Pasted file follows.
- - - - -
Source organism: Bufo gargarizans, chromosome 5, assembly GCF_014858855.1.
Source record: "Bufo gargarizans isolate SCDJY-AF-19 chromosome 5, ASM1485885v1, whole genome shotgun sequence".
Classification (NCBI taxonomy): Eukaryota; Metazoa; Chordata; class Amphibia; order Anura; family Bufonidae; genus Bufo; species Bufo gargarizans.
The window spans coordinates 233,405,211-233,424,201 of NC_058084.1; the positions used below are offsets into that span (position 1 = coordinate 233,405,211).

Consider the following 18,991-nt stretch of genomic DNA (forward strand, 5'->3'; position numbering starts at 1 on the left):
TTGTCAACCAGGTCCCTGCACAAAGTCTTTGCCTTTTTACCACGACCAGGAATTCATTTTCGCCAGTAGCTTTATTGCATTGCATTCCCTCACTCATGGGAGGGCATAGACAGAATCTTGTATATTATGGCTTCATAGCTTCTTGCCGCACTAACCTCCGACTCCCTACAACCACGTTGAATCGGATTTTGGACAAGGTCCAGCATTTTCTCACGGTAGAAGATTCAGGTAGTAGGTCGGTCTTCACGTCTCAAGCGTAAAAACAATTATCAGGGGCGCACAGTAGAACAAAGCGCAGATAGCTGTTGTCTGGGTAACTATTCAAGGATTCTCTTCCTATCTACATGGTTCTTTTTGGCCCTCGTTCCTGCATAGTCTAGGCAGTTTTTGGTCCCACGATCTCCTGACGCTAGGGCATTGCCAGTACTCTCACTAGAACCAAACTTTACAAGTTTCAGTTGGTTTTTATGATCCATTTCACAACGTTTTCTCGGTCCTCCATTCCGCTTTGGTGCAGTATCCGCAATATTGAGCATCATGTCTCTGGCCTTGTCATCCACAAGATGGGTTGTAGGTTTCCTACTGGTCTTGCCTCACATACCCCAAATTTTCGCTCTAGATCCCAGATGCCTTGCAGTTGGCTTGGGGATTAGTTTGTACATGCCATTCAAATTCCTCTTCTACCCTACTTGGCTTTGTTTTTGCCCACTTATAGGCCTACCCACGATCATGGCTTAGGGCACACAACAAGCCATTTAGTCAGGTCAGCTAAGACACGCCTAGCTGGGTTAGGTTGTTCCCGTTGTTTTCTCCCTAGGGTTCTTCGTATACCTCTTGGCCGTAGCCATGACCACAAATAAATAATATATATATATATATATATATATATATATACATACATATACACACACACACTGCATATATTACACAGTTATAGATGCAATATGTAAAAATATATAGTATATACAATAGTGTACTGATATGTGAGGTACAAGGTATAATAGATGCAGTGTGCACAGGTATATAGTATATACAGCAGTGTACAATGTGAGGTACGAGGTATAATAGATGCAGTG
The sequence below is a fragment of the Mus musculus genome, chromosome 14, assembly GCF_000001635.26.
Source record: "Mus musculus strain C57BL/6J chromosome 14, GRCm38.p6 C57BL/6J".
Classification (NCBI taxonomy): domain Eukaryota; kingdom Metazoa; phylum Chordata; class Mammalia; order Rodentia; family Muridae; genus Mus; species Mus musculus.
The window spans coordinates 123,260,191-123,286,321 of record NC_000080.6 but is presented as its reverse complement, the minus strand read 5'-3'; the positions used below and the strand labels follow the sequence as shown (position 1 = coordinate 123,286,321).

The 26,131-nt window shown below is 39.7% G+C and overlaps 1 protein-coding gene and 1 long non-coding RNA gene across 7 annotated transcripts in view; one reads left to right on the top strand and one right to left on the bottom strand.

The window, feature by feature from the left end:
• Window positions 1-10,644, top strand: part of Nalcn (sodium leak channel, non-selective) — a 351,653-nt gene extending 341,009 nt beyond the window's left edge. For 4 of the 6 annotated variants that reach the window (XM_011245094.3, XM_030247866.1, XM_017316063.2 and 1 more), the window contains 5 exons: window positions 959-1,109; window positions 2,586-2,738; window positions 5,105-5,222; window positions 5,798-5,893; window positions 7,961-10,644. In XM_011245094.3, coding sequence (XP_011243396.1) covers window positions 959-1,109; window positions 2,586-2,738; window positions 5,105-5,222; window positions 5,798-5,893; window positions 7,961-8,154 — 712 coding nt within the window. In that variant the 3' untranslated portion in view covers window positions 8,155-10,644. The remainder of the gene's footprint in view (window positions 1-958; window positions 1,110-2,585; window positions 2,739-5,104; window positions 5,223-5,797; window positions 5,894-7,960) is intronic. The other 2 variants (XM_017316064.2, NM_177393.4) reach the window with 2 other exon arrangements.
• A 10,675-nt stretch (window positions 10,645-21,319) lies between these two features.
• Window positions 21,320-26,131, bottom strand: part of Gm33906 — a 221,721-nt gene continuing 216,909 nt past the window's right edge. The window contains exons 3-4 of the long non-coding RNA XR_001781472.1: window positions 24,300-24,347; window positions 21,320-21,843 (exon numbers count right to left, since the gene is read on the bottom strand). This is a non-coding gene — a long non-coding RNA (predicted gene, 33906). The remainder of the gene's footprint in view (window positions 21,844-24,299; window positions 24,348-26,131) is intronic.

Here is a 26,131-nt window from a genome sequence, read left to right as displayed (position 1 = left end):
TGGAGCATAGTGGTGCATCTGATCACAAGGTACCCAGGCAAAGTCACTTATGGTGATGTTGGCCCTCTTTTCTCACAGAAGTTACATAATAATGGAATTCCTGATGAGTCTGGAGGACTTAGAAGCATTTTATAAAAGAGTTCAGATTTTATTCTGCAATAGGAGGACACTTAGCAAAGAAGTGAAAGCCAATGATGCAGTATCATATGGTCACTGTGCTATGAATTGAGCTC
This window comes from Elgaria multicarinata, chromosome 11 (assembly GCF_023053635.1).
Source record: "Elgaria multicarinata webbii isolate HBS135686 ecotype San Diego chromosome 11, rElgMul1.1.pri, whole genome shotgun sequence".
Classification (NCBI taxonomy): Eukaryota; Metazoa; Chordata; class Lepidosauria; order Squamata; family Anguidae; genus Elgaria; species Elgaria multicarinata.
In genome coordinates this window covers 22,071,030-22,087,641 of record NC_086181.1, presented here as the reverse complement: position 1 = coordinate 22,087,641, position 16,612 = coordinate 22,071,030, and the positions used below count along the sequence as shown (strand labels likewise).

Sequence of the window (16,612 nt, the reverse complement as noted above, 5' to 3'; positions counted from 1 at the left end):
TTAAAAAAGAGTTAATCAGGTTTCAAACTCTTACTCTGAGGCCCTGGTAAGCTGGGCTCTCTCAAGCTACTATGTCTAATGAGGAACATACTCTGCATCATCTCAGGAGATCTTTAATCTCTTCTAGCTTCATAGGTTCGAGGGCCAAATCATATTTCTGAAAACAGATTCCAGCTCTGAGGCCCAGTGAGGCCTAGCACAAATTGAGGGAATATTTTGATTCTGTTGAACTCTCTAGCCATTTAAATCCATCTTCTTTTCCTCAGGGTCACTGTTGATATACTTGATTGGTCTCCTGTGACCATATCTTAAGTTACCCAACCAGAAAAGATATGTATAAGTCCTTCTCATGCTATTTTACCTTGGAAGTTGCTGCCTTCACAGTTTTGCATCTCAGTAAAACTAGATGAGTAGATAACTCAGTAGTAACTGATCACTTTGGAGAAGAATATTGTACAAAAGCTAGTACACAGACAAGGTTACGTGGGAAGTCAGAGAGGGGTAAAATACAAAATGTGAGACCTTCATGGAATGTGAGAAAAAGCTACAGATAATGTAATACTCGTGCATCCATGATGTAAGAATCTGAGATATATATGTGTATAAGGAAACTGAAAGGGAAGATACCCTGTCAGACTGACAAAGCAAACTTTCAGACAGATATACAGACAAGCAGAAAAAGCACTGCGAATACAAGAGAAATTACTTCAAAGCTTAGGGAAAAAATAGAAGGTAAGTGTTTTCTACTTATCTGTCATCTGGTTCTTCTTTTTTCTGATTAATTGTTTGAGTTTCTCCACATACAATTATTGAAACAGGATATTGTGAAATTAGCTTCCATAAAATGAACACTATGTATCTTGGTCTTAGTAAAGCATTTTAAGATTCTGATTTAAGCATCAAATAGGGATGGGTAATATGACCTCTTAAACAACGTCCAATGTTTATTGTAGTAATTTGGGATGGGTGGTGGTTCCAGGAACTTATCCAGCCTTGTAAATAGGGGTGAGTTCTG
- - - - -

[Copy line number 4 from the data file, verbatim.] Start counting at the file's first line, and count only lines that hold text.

The window spans coordinates 233,405,211-233,424,201 of NC_058084.1; the positions used below are offsets into that span (position 1 = coordinate 233,405,211).